Doesn't the present boss of Greece realise what wheels have been set in motion now that he has flatly refused to go along with the ECB? There will be at least massive bankruptcy of the economy and at worst - civil war! Taking the country outside the EU will overnight reduce their currency to worthless junk. Everyone's savings will be worthless, salaries will be worthless, goods from outside will be impossible to obtain. People will steal, beg or kill for food and shelter, electricty and warmth. Sounds dramatic - look at Argentina : http://en.wikipedia.org/wiki/1998%E2%80%932002_Argentine_great_depression (read from 1999 onwards.
This WILL happen in Greece of this leftie pulls the plug. Will it affect LLOY - not directly, I think its exposure to Greece is marginal, but the FTSE will be slugged and LLOY may follow this instead - double damn!!!
I notice that over 12 million shares were 'bought' after the markets were closed and the trades were described as either 'ordinary deletion' or 'uncrossing trade'. What do these terms mean? So far as Motley Fool 'expert comments' are concerned I'm sure I'm not the only one to be somewhat cynical of how they systematically talk up Lloyds one day only to talk the shares down the next. They're so predictable. As Manuel said 'I know nothing' but I live in hope.
No disrespect to anyone.We are rather getting used to this sort of well informed guess work. Yes LLOY will one day hit 125p or more but when? No doubt this is now a HOLD in MHO. I am cautiously optimistic. It seems some time ago AHO said LLOY will be a high dividend paying bank!! We have seen persistent speculation about Dividend payment.There is perhaps every reason to believe that this time a small dividend will be paid but those reasons are not necessarily commercial as M F might imply.Once AHO gets the 7 million bonus and the general election is out of the way will probably know more about the true strength and weakness of LLOY if ever we will know all the facts.Yes perhaps the same is true for most other Banks. Apologies for a sceptical comment but share holders have been let down too often in recent times. GLA
The share price dipping after a dividend is announced and then potentially raising is nothing to do with rewarding loyal shareholders. If a company is valued at 100 million as it is worth 80 million and has a cash float of 20 million, then when it sets aside 20 million to be paid out in dividends it then becomes worth only 80 million hence you generally have the dip in price of the same amount as the dividend.
FYI: By Peter Stephens - Friday, 13 February, 2015 LLOYLYG Lloyds (LSE: LLOY) (NYSE: LYG.US) has made a disappointing start to 2015, with shares in the part-nationalised bank being down by 1% since the turn of the year. That’s a worse performance than the FTSE 100, which is up 5% year-to-date, and shows that investor sentiment in Lloyds remains relatively weak.
However, that could all be about to change due to Lloyds’ income potential. For example, the bank is forecast to pay out a dividend per share of 2.9p in the current year, followed by 4.2p next year. This puts Lloyds on a forward dividend yield of 5.6% and shows that it could have considerable income appeal over the next couple of years.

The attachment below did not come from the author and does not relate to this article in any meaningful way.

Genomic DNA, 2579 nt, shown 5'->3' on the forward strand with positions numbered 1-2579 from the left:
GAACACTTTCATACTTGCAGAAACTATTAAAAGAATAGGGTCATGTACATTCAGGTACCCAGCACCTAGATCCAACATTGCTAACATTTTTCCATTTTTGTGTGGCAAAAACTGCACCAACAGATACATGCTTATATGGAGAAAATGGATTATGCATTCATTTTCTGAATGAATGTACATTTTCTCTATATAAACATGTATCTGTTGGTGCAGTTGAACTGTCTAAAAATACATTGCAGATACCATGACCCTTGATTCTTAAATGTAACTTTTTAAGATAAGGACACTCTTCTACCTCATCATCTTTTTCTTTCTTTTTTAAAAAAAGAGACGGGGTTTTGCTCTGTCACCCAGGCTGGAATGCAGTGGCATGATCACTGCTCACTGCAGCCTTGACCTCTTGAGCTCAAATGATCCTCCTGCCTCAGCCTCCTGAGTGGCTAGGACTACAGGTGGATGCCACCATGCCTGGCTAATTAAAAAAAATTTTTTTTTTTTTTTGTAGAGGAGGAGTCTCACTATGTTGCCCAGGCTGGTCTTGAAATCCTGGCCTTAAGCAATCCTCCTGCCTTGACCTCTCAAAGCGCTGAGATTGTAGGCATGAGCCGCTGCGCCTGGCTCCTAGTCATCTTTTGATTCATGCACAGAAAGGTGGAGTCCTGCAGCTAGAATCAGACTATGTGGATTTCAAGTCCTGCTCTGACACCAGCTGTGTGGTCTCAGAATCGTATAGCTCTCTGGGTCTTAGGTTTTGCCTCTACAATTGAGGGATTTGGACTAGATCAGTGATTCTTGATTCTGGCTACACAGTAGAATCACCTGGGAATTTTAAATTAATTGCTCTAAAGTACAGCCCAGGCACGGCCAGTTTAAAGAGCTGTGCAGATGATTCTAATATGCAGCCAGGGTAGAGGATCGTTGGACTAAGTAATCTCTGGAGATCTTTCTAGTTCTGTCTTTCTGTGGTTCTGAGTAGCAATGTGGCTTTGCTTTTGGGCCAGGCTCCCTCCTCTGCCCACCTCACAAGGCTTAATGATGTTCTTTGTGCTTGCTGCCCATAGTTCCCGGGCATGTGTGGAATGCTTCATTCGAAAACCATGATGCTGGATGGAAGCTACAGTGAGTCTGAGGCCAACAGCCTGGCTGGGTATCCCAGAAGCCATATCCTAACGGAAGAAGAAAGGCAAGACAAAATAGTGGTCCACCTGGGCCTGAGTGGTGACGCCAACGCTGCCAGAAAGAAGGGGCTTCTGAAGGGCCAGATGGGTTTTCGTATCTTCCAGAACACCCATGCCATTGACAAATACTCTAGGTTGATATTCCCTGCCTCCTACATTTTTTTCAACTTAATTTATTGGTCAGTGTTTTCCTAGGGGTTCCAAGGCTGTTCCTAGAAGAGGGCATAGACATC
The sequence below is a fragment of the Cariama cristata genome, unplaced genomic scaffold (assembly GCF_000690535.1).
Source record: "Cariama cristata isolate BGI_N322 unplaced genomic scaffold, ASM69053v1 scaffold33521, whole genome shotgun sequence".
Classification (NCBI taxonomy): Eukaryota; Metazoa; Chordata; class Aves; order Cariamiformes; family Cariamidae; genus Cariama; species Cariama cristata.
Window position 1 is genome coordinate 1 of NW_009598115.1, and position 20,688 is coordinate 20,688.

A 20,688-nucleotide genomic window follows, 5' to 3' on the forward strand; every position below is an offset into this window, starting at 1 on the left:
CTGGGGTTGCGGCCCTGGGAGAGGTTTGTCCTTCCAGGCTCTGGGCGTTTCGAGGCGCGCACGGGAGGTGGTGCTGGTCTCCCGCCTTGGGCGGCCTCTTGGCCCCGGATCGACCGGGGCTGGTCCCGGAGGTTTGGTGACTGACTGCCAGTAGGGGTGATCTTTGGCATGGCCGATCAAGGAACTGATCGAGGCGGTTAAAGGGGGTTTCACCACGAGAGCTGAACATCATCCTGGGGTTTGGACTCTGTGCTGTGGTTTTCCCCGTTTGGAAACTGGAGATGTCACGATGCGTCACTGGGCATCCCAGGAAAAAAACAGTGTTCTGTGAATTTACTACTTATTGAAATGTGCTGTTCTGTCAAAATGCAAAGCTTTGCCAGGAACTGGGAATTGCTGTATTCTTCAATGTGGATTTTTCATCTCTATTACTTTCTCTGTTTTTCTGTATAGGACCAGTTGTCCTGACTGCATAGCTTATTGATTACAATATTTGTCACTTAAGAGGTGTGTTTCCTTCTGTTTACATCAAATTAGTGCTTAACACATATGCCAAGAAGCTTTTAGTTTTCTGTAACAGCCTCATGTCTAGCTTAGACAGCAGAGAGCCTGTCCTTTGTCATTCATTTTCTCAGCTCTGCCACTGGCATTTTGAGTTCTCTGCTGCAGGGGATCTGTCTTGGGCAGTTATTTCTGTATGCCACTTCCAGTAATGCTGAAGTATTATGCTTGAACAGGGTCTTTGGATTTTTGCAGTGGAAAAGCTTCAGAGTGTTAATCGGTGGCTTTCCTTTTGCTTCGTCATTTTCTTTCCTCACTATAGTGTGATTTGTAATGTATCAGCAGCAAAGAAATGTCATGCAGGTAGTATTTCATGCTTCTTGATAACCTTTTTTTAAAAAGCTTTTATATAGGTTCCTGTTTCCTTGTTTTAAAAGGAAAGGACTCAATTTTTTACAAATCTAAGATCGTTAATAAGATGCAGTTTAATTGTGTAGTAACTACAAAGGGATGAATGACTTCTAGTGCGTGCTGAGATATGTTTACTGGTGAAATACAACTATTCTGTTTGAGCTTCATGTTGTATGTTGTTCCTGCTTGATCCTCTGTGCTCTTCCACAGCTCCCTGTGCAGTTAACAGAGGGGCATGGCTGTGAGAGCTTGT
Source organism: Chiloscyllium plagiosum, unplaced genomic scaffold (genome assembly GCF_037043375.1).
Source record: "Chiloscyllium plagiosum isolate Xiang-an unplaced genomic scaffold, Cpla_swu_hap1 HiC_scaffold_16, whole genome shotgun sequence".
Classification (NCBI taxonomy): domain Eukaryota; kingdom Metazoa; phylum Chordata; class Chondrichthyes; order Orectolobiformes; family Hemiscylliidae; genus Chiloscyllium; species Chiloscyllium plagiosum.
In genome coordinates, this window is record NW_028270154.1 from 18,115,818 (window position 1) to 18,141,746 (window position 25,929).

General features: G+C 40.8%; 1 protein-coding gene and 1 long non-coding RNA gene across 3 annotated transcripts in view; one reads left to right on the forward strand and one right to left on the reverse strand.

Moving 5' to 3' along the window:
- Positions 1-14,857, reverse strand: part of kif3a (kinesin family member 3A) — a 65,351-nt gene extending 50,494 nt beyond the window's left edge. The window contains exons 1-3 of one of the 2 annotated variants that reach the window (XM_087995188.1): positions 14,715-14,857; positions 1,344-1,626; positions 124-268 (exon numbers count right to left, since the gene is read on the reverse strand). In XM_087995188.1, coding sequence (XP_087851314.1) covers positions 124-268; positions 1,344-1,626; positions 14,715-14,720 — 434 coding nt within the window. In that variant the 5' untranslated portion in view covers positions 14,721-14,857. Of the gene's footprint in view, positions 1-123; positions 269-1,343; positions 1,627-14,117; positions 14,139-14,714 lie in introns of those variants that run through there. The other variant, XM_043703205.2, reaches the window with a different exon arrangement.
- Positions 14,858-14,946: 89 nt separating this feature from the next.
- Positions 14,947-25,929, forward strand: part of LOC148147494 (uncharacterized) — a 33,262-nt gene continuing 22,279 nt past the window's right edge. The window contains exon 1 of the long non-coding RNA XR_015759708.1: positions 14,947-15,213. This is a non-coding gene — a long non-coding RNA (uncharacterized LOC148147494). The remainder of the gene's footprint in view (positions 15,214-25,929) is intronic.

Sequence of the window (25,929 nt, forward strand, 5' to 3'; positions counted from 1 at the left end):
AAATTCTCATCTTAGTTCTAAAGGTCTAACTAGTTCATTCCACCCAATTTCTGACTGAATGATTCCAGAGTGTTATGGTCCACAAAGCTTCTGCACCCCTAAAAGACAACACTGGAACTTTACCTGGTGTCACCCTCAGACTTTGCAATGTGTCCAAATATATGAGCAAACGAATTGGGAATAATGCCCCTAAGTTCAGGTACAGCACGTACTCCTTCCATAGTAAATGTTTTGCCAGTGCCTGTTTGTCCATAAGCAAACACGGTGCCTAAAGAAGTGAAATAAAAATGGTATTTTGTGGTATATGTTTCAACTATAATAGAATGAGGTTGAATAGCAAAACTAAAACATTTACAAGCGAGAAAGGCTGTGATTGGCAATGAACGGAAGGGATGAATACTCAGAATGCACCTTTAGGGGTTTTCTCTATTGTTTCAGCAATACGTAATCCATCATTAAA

In fact, this appeal looks set to increase, as UK monetary policy seems likely to become even looser during the course of the year. That’s because the Bank of England has now stated that the UK could experience a period of deflation for the first time since 1960 and that it will consider lowering the interest rate in an attempt to inflate the economy. As such, dividend yields could become even more appealing for savers and income investors, thereby helping to push the share prices of high-yield stocks, such as Lloyds, even higher.
As if that weren’t enough, Lloyds is set to increase its dividend even further after next year. That’s because it’s aiming to deliver a payout ratio of around 65% over the medium term and, were it to achieve this goal using next year’s forecast earnings figure, it would mean that Lloyds has a forward yield of a massive 7.3%, which would clearly be hugely appealing for any investor seeking a decent income.
With the FTSE 100 currently having a yield of just 3.2%, Lloyds could see its share price move higher as investors seek out such a generous yield. In fact, even if investors were to bid up the share price of Lloyds so that it reached 125p (a gain of 67% from its current share price), it would still mean that Lloyds has a forward yield of 4.4%. As such, a price target of 125p seems to be very achievable over the next few years.
Clearly, Lloyds faces an uncertain future, with the General Election only three months away, the Eurozone economy still facing major challenges, and the UK economy set to endure a tough period of deflation.
However, with profitability on the up and a dividend policy that is very generous, Lloyds could offer huge income potential that may see its shares become in-vogue and climb to reach the heady heights of 125p each.
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